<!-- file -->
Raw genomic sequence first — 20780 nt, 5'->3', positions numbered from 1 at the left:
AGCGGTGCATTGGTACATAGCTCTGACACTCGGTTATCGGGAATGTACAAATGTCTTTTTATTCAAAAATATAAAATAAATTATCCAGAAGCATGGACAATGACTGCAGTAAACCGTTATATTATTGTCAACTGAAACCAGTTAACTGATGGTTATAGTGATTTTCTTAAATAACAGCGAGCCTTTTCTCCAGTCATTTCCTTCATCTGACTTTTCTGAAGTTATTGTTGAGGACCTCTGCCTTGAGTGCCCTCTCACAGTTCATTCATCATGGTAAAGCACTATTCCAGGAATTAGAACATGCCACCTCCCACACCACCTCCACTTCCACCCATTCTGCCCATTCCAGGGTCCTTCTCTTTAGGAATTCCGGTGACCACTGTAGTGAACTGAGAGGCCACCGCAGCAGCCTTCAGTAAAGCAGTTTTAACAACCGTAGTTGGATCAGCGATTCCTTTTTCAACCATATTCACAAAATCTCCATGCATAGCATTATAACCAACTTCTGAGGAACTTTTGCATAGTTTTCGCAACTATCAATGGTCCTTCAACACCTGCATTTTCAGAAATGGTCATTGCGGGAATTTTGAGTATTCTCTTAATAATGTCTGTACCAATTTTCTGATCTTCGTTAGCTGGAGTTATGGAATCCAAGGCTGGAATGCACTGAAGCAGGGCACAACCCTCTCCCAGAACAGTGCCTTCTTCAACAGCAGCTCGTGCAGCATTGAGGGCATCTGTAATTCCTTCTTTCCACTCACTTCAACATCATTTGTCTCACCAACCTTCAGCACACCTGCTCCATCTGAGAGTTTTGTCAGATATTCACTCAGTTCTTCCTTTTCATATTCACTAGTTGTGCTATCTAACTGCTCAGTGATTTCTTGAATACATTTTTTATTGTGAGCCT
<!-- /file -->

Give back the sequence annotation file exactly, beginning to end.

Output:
Raw genomic sequence first — 20780 nt, 5'->3', positions numbered from 1 at the left:
AGCGGTGCATTGGTACATAGCTCTGACACTCGGTTATCGGGAATGTACAAATGTCTTTTTATTCAAAAATATAAAATAAATTATCCAGAAGCATGGACAATGACTGCAGTAAACCGTTATATTATTGTCAACTGAAACCAGTTAACTGATGGTTATAGTGATTTTCTTAAATAACAGCGAGCCTTTTCTCCAGTCATTTCCTTCATCTGACTTTTCTGAAGTTATTGTTGAGGACCTCTGCCTTGAGTGCCCTCTCACAGTTCATTCATCATGGTAAAGCACTATTCCAGGAATTAGAACATGCCACCTCCCACACCACCTCCACTTCCACCCATTCTGCCCATTCCAGGGTCCTTCTCTTTAGGAATTCCGGTGACCACTGTAGTGAACTGAGAGGCCACCGCAGCAGCCTTCAGTAAAGCAGTTTTAACAACCGTAGTTGGATCAGCGATTCCTTTTTCAACCATATTCACAAAATCTCCATGCATAGCATTATAACCAACTTCTGAGGAACTTTTGCATAGTTTTCGCAACTATCAATGGTCCTTCAACACCTGCATTTTCAGAAATGGTCATTGCGGGAATTTTGAGTATTCTCTTAATAATGTCTGTACCAATTTTCTGATCTTCGTTAGCTGGAGTTATGGAATCCAAGGCTGGAATGCACTGAAGCAGGGCACAACCCTCTCCCAGAACAGTGCCTTCTTCAACAGCAGCTCGTGCAGCATTGAGGGCATCTGTAATTCCTTCTTTCCACTCACTTCAACATCATTTGTCTCACCAACCTTCAGCACACCTGCTCCATCTGAGAGTTTTGTCAGATATTCACTCAGTTCTTCCTTTTCATATTCACTAGTTGTGCTATCTAACTGCTCAGTGATTTCTTGAATACATTTTTTATTGTGAGCCT